Could Slow Reintroduction of Calories after
Weight Loss Prevent Metabolic Adaptation
after Weight Loss?
Lilian de Jonge*
Department of Nutrition and Food Studies, College of Health and Human Services, George Mason University, USA
Submission: February 06, 2018; Published: February 19, 2018
*Corresponding author: Lilian de Jonge, Department of Nutrition and Food Studies, College of Health and Human Services, George Mason University, Fairfax VA 20877, 4400 University Drive, MSN 1F7, USA, Tel: 703-993-5153; Email: email@example.com
How to cite this article: Lilian de J. Could Slow Reintroduction of Calories after Weight Loss Prevent Metabolic Adaptation after Weight Loss?. Curre Res
Diabetes & Obes J. 2018; 5(5): 555675. DOI: 10.19080/CRDOJ.2018.05.555675.
About 66% of the adults in the United States are overweight or obese . Multiple factors are likely to be involved in the development of this epidemic, including increased dietary fat and caloric intake, as well as decreased levels of physical activity. Public health efforts have emphasized the role of preventing weight gain as a means of preventing the complications of obesity such as a number of adverse medical conditions , lower quality of life  and reduced life expectancy . Obesity is the result of a long term condition of positive energy balance. Energy expenditure is on the output side of the equation while food intake or caloric intake is on the input side of the equation. Total Daily Energy Expenditure (TDEE) exists of three components, Resting Energy Expenditure (REE), the minimum amount of energy spent to maintain bodily functions, which on average is responsible for 60-70% of TDEE , the Thermic Effect of Food (TEF), the energy necessary for the absorption and digestion of the food we eat, which takes up about 10% [4,5], and Physical Activity related energy expenditure, which varies largely from day to day depending on the amount of activity performed .
Contributing further to the obesity epidemic is the difficulty in maintaining weight loss [7-9] Complex physiological, neuronal and behavioural process seek to restore homeostasis, resulting in a strong drive for weight regain [9,10]. With weight loss, obligatory reductions in total energy expenditure and its individual components occur [9,11]. However, some, though not all, studies have shown that weight loss results in greater reductions in total and resting energy expenditure (REE) than predicted based on decreased body mass, fat mass, and lean
mass [11-13]. A low REE has been shown to be a predictor of weight gain over time . It is well known that weight loss results in a decrease of REE, due in part to a decrease in lean body mass, the strongest predictor of REE , but also due to a metabolic adaptation to the caloric restriction, resulting in a higher energy efficiency which serves to prevent further weight loss and conserve energy. However, this energy conservation is also responsible for the weight regain after weight loss . Many obesity treatments are therefore focused on limiting the decrease in REE as much as possible whether is by diet, exercise, medication or a combination of the three in order to slow down the process of weight regain. Because of this tendency for weight regain after weight loss due to physiological adaptations, on top of an often unsustainable combination of caloric restriction and exercise that would be required to maintain the lower body weight, the “reverse diet” concept has gained traction. This diet finds its origin in the power lifting world, where physique and power lifting athletes often submit themselves to periods of caloric restriction in the weeks before a competition or a meet in order to reach their desired leanness or weight category.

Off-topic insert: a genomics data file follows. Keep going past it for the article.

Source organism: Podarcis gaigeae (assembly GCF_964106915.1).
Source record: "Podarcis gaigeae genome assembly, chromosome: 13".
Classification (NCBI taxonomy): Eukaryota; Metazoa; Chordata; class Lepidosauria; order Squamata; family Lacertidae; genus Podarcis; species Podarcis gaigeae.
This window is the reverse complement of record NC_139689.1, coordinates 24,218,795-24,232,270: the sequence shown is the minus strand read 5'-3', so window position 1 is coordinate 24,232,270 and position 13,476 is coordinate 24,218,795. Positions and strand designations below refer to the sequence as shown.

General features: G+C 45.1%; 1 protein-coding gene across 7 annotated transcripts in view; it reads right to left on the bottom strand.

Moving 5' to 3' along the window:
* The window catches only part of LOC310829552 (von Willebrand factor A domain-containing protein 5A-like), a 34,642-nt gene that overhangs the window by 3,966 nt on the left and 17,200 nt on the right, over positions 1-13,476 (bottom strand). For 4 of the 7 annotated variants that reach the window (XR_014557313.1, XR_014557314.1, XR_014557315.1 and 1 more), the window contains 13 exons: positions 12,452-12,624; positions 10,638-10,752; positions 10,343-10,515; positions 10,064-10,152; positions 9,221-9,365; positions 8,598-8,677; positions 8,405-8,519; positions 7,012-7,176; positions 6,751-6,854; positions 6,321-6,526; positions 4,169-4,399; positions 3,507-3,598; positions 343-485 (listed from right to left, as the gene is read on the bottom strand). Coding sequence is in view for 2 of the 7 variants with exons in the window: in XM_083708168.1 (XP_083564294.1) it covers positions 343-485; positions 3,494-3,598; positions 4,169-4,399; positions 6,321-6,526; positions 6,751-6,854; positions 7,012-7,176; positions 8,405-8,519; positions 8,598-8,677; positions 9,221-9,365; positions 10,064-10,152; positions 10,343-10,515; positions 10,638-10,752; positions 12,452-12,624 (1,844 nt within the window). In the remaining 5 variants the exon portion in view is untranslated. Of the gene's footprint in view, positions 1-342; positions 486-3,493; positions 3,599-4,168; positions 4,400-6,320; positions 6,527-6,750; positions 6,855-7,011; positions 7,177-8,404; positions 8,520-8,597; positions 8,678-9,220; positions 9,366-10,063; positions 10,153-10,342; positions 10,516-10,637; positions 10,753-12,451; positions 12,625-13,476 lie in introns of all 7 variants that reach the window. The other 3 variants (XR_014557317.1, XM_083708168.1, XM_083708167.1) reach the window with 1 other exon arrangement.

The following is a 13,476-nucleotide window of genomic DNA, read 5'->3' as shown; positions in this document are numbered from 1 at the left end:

However, during the period shortly after cessation of the restrictive diet, body mass will quickly return to pre-diet values with a disproportionate gain of fat mass. To avoid this rapid fat gain ‘reverse dieting’ has become popular. A reverse diet involves “slowly increasing caloric intake in a stepwise fashion… [in order to] restore circulating hormones and metabolic rate…while avoiding rapid fat gain” . In practice, the slow increase in caloric intake of about 2-3% per week is primarily from adding carbohydrate and fat back into the diet, since those
are the macronutrients reduced during dieting for physique
competitions, while protein intake is spared [17-19]. In our lab
we performed a small pilot study using a convenience sample of
3 male power lifters who were preparing for a competition and
were schedule to follow the ‘reverse dieting protocol. Energy
metabolism and body composition were measured on a weekly
basis with the outcome variable being REE per unit Lean Body
Mass (kcal/kg LBM). On average the participants lost 6.2kg
of body weight over 6 weeks during which energy intake was
reduced by 750kcal. REE dropped on average about 80kcal/24h
but the ratio with Lean Body Mass did not change and actually
had increased by about 1kcal/kg (unpublished data)
Although touched upon in the media, particularly in the
power lifting and physique training industry [18,20], to date, no
trial has examined the effects of reverse dieting in non-athlete
weight-reduced individuals. A search for “reverse diet” returned
over 128,000 hits on Google, but only reached 14 hits in PubMed
and none were in the context of reverse dieting as described
in the popular press. Due to the anecdotal success of reverse
dieting, it would be worth examining the concept in weightreduced
adults who are overweight or obese. If the reverse diet
strategy proves as efficacious as in athletes, it would increase
REE and caloric intake, with minimal weight and fat mass regain.
This could enhance weight loss maintenance and/or allow for
further weight loss, ultimately helping the overweight and obese
population achieve and maintain greater levels of weight loss.